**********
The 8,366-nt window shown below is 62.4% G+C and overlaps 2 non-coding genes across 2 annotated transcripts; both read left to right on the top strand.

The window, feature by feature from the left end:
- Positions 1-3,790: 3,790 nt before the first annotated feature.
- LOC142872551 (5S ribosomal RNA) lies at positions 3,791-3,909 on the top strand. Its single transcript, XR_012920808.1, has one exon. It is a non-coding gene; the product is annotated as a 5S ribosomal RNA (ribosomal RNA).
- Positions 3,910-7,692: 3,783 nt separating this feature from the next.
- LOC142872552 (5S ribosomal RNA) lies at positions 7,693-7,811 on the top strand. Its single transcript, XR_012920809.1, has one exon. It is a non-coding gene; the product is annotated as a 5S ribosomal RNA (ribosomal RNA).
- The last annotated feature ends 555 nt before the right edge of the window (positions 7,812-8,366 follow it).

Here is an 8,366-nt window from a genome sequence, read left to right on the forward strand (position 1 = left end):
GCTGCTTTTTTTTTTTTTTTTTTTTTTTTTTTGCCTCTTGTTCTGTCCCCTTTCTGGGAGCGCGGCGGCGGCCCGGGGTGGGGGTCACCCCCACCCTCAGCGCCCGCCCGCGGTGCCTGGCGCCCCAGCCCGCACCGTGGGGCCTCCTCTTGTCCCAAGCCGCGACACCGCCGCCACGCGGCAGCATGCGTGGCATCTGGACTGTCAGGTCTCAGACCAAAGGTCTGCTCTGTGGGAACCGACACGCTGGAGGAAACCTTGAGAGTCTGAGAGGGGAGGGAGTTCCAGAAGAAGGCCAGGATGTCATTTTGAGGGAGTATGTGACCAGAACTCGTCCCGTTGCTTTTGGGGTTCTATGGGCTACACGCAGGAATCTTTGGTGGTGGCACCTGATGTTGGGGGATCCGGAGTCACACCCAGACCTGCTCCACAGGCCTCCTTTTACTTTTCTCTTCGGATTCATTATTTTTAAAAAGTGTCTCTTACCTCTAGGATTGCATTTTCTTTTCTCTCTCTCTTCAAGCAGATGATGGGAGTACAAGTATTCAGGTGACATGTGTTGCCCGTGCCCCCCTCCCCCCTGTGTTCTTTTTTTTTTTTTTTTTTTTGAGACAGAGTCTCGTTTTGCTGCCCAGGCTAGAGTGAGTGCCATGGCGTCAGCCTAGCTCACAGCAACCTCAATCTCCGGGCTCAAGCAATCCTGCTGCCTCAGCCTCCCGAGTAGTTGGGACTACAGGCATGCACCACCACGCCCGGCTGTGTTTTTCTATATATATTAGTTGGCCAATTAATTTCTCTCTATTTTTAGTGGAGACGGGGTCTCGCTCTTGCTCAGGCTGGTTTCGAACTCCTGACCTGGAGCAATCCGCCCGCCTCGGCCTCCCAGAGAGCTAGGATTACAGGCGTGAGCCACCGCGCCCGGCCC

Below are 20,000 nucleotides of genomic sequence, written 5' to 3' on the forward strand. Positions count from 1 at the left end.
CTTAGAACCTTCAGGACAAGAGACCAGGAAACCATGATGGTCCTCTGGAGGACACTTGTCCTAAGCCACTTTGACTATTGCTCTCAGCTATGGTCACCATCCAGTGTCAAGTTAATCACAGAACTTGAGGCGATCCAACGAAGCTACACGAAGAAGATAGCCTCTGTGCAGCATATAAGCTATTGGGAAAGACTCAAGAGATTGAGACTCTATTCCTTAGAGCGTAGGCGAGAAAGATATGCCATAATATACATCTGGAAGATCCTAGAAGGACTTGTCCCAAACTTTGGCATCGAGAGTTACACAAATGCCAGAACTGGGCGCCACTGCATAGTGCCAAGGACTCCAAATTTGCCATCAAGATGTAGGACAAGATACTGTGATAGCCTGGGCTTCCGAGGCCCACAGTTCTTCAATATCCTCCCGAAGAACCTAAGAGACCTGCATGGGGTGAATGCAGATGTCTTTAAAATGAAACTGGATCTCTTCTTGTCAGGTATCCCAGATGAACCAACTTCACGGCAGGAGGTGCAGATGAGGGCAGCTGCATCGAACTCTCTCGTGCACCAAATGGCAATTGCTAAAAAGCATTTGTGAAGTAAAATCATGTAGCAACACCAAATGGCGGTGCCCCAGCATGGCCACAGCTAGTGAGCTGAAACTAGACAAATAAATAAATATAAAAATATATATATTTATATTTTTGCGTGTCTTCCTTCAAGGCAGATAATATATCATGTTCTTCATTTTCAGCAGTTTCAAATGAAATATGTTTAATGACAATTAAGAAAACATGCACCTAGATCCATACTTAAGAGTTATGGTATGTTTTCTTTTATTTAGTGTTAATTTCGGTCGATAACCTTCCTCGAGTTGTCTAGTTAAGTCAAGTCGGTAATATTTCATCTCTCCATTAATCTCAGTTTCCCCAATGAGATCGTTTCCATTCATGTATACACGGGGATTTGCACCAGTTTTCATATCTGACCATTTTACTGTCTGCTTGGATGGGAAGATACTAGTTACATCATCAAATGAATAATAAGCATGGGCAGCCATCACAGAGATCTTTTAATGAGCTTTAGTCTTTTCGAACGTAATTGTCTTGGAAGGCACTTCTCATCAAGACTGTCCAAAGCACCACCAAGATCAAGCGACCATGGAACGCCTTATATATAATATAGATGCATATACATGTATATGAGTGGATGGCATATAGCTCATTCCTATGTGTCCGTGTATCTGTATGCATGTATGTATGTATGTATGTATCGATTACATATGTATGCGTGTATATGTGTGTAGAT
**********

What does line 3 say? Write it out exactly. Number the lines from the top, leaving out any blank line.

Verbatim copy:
- Positions 1-3,790: 3,790 nt before the first annotated feature.